Parts Catalog Accessories Catalog How To Articles Tech Forums
Call Pelican Parts at 888-280-7799
Shopping Cart Cart | Project List | Order Status | Help



Go Back   PeachParts Mercedes-Benz Forum > General Discussions > Off-Topic Discussion

Reply
 
LinkBack Thread Tools Display Modes
  #1  
Old 11-06-2011, 01:19 PM
sixto's Avatar
smoke gets in your eyes
 
Join Date: Jun 2000
Location: SF Bay Area
Posts: 20,797
tire pressure for non-original size tires

Does anyone have guidance on how to set tire pressure for non-original size tires? I'm surprised I don't see anything definitive at tirerack.com. What tire pressure should I run on an 87 300D with 205/55-16s (gas flap specs are for 195/65-15s) and a 97 'burb with 265/75-16s (door jamb specs are for 245/75-16s), assuming I'm happy with the specs for original size tires?

Thanks,
Sixto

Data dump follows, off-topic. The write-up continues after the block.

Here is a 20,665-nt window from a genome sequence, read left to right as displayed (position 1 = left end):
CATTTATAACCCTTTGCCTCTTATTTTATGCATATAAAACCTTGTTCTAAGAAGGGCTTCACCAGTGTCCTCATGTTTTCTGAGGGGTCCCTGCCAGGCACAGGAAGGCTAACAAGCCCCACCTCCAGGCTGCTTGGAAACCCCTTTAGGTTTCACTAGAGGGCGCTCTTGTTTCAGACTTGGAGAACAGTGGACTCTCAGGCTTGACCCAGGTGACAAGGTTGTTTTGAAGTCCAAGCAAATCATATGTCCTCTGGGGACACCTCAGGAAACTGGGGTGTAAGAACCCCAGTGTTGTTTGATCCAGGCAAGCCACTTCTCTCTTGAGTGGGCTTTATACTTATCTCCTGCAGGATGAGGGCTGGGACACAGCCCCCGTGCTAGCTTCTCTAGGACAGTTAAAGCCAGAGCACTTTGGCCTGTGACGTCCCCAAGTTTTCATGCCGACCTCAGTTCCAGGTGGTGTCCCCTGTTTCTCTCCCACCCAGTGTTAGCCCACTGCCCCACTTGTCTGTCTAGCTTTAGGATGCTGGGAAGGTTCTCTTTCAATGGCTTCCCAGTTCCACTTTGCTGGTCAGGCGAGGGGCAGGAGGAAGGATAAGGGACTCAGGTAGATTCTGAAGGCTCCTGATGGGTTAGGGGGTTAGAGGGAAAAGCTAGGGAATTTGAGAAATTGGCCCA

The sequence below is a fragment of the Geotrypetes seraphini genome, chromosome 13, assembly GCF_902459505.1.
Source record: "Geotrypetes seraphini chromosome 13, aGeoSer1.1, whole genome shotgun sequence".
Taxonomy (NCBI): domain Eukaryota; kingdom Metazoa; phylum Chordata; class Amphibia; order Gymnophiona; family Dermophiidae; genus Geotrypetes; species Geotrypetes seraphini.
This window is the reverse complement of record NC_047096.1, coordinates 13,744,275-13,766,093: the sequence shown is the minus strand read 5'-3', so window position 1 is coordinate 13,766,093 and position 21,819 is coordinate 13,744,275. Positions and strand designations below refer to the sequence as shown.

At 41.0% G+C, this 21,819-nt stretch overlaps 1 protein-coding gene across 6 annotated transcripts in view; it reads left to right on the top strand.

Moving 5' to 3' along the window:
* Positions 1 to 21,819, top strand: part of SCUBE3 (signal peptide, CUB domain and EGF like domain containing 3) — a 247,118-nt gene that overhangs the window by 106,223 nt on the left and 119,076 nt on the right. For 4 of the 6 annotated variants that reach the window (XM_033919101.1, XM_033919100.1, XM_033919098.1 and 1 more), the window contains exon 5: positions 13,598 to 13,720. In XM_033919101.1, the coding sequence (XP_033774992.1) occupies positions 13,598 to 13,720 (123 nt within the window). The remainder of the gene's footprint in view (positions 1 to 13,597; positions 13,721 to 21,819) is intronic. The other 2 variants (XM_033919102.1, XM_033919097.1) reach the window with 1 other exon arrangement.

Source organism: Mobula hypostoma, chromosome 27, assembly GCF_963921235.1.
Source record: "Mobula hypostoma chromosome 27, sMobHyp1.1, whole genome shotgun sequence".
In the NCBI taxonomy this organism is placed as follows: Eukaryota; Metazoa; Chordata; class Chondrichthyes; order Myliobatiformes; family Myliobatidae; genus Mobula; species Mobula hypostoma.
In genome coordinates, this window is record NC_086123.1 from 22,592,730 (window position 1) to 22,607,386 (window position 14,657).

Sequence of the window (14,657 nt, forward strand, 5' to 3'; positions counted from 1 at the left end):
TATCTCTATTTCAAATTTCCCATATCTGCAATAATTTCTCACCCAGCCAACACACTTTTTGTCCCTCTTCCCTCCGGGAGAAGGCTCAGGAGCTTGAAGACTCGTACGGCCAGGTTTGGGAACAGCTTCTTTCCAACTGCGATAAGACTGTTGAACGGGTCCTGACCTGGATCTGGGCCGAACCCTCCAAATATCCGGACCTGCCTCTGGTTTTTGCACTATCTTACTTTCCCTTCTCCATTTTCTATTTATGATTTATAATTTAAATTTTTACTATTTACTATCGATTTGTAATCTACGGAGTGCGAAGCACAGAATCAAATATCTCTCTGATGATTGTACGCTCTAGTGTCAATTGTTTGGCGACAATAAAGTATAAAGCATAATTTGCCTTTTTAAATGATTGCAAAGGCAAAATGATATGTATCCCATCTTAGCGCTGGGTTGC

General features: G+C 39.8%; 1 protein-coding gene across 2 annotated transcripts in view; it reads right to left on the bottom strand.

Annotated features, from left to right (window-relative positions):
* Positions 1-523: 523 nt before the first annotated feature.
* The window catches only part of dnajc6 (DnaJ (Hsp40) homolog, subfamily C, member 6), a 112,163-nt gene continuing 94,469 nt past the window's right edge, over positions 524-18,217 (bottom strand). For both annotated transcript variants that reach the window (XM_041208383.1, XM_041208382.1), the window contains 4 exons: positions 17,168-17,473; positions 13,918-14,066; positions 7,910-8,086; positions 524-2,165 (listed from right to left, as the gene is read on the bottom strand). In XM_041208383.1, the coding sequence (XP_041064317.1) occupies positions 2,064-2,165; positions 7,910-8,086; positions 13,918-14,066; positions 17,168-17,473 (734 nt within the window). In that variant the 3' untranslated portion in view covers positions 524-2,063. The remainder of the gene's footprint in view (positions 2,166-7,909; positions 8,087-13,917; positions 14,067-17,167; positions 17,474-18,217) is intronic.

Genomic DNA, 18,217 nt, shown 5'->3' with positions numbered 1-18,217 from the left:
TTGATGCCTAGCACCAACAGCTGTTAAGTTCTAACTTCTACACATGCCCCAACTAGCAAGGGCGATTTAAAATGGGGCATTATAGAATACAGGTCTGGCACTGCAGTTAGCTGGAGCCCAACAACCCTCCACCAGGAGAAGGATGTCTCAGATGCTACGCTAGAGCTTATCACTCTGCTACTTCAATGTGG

87 300D

Reply With Quote
  #2  
Old 11-06-2011, 02:24 PM
MBeige's Avatar
Registered User
 
Join Date: Apr 2005
Location: SoCal
Posts: 3,746
If the "volume" is the same (bigger wheel size but lower profile to match, etc) then the stock pressure recommendation holds true IIRC.

But on my mother's 300TE w/ 16x7 wheels (same tire size you have), we went with 32F/34R since it's getting colder.
Reply With Quote
  #3  
Old 11-06-2011, 02:47 PM
TwitchKitty's Avatar
Я не хакер
 
Join Date: May 2004
Location: Varies
Posts: 4,325
There is a chart for the tire that specifies the weight load based on the inflation pressure. Match it to the vehicle that way. Doesn't take into account the match to the rim. Tire is not shaped right on the wrong width rim.